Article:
Learn about the benefits of becoming an America First Credit Union Member.
Having a lot of money can be a burden. People constantly ask you for it, taxes are more complicated and you need a plan for your wealth when you’re gone. If you’re looking for ways to avoid becoming rich, here is some advice on how to not become a millionaire.
Don’t Think Ahead
If you’re not yet a millionaire, don’t make any dramatic changes — just keep on with what you’re doing. Becoming independently wealthy takes effort, so things like writing down your financial goals will only help those who are looking to make their resources grow. And don’t set small, achievable benchmarks either, because you may find yourself unintentionally achieving larger financial goals.
Limit Your Income Streams
You only need one income to get by. Anything else will only increase your earnings. A job and a single paycheck is the easiest way to maintain your savings instead of building them. Rental properties, side businesses and investments are only for people who want to diversify their revenue opportunities and accumulate money more quickly.
Speaking of investing, if you want to avoid becoming a millionaire, you should always keep your money easily accessible instead of making an investment that generates compound interest. With regular contributions to your America First dedicated savings account, for example, your initial investment could grow at a surprising rate with little effort on your part.
Spend It As Soon as You Get It
Saving is the gateway to investing. Decide how you want to spend your paycheck, tax refund or birthday money before you get it. That way, you won’t be tempted to put some away to build a rainy-day fund or contribute to your retirement. In fact, spend more than you have by maxing out your credit cards. Then you’ll continuously be paying off debt and you’ll also lower your credit score, so you won’t be tempted to take out a business loan.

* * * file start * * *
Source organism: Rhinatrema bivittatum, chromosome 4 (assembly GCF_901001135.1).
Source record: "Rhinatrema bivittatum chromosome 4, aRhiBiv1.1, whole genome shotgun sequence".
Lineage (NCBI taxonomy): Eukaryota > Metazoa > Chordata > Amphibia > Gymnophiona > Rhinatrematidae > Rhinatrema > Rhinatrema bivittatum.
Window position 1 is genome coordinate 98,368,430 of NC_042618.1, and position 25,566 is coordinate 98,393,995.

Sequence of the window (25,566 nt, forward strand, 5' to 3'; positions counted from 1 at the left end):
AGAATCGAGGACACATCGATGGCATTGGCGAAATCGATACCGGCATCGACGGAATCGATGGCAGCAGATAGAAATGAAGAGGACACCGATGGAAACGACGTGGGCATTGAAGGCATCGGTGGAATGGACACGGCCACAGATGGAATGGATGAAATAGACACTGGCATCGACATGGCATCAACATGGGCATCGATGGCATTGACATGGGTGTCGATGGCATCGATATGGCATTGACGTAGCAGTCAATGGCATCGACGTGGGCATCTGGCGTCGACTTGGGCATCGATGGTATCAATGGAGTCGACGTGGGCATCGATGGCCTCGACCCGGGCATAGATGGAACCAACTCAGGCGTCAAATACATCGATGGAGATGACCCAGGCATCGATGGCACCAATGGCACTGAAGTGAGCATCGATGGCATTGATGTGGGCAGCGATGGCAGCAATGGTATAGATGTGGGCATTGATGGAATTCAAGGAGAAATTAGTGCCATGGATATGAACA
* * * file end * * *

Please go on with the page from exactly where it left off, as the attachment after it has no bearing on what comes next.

Say Yes to Get-Rich-Quick Schemes
This may sound counterintuitive, but get-rich scams will actually make you poorer. Usually those who offer “exclusive opportunities” to “get in on the ground floor” with a “small initial investment” are the only ones who benefit. There is no fast and easy way to make money — it takes study, dedication and hard work. Losing money, however, is quite simple — especially with a bad investment.
Go It Alone
If you don’t want wealth, don’t ask advice those that are prosperous. Their words might inspire you to achieve success. Watch out for financial advisers, too. Their expertise will only bring you good investments and help you avoid bad ones. If you’re going to prevent yourself from becoming a millionaire, it’s best to be on your own.
His students say he’s an inspiration to all. A band teacher at Kearns High School is giving kids much more than music lessons. He’s shaping their lives in a way that’s deserving of a KSL Today High 5.
Operation Homefront just honored a Utah teen with the Military Child of the Year award. We found out there’s plenty of reasons why Jamal Braxton is a very deserving recipient.
In honor of Mother’s Day, we asked some local moms about what they teach their children about finances. They also explain some monetary wisdom they wish had been imparted. We hope you enjoy these financial tips from mothers.